“I think most of the precautions were needed to be sent home and everything, but it’s nice to see life back to normal,” Reed added.
Although individual departments and faculties are unable to set their own rules, the University “encourages people to continue wearing masks if they wish.”
Ning Zhang, assistant professor of health policy and management, was surprised by the trend among the students, but not by the timing of the decision.
“Many students I’ve heard are choosing to continue wearing a mask,” Zhang said, adding that there should be different regulations for different departments.
“Arnold House, the public health building on campus, has poor ventilation and is an older building,” Zhang explained. “There must be variations. For professors with chronic illnesses, masks should continue to be mandatory, but as expected, there may be tension between professors and students. »
Junior public health student Rebecca Hunt explained that she continues to wear a mask. “I absolutely wear my KF94 and KN95. A few of my family members are immunocompromised and I never want to bring anything to them,” she said.
Hunt also noted that it was “irresponsible” for UMass to lift the mandate just before spring break and after “Blarney” weekend.
Since April 4, Amherst College had update their mask requirements. “Amherst remains a mask-friendly community and all members of the community must have a KN95 mask with them at all times,” the website states.
Another member of the Five-College Consortium, Smith College, also lifted its mandate from April 4. According to the CDC, Hampshire County is now took into consideration a county with low COVID-19 at the community level.
Sarah Bailan, an English and Spanish junior double major, works at the recreation center as a fitness instructor where she teaches barre lessons.
“I’m so relieved. It was such a difficult part of my job to do it with the mic, with the mask. I feel like I can connect with the attendees so much better and if I can see their faces, I can remember them so much better,” Bailan said.
However, Bailan has different feelings when it comes to wearing a mask as a student versus a fitness instructor.
“As a general student, I think it’s super random that they did this at the moment. Why right after Blarney? Why right before the break? Bailan questioned.
On the weekend of March 5, the annual meeting led by students sales pitch the party took place. Many UMass students across Amherst attended these festivities celebrating St. Patrick’s Day.
“I’m fine health-wise, but in the classes I attended, no one wore a mask,” Bailan added. “I think people are worried about it and it really didn’t need to happen now. I might feel weird if everyone is wearing a mask and not me.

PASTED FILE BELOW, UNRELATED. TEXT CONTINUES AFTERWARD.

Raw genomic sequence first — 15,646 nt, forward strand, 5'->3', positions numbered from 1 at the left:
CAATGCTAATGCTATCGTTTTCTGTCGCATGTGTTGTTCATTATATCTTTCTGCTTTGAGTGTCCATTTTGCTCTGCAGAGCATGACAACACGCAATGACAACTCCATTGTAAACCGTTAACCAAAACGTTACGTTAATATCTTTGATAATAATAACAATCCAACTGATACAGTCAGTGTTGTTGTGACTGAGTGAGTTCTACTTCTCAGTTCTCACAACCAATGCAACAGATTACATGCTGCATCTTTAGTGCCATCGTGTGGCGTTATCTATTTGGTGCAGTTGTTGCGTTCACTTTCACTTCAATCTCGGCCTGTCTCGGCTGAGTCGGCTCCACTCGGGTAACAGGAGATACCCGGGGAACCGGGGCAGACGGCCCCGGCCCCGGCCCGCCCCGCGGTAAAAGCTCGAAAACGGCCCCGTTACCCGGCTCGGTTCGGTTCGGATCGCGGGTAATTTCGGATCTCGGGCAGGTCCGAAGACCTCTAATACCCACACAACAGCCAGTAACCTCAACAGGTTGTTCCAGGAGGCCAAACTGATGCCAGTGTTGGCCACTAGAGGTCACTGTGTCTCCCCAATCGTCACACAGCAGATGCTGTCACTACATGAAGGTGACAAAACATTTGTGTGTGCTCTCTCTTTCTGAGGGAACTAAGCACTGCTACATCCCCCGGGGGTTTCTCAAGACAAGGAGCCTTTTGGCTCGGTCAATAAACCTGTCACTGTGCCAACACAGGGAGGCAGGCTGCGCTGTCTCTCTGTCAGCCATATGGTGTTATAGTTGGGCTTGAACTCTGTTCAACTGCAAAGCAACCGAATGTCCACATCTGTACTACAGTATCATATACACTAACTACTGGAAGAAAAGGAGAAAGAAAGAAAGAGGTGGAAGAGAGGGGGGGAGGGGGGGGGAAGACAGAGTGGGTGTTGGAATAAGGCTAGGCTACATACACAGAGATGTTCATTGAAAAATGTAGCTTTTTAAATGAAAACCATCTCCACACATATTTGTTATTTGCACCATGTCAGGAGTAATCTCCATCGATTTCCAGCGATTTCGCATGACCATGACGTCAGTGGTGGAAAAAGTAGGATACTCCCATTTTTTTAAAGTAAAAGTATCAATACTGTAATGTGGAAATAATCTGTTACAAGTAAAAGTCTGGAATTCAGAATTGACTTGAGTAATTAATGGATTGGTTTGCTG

Reflecting on the pandemic over the past two years, Bailan said there was a big difference between experiencing the pandemic at 18 and now at 20.
“I’ve changed a lot, and I feel like everyone and everything has changed a lot since then. The time before March 2020 seems a long way off, but at the same time, this time of year reminds me to go back to home, walking around a lot with my mom and doing homeschooling virtually,” Bailan added.
Another student, Clare Sheedy, is a double major in public health and gender and women’s sexuality studies. Sheedy expressed similar confusion about why the University chose the week before spring break to lift the mask mandate.
“We went from the University imposing KN95, N95 or double masking, to no masks? It’s no secret that there was just one of the biggest parties of the semester last weekend, where people came from other places,” Sheedy explained.
“It’s also really weird that we’re having spring break this year. It’s weird that as a first-half senior it’s actually my first time,” Sheedy said of the two-year-old. pandemic.
While students such as Bailan and Sheedy were shocked by the timing of the decision, Zhang felt the opposite.
“It was no surprise to me, since Governor Baker had announced two weeks prior that K-12 was complete,” she said. “But I wonder if it’s not a bit too fast. UMass is a big community, not like small schools. We know the virus is still here and will co-exist with us for many years.
On Thursday, March 10, the Amherst Board of Health held a public meeting where Public Health Director Jennifer Brown said COVID-19 cases were the “lowest since late December.” She also noted that there were “a lot of students still wearing masks.”
Amherst officially lifted its indoor mask mandate the same day.
Olivia Capriotti can be contacted at [email protected] and followed on Twitter @CapriottiOlivia.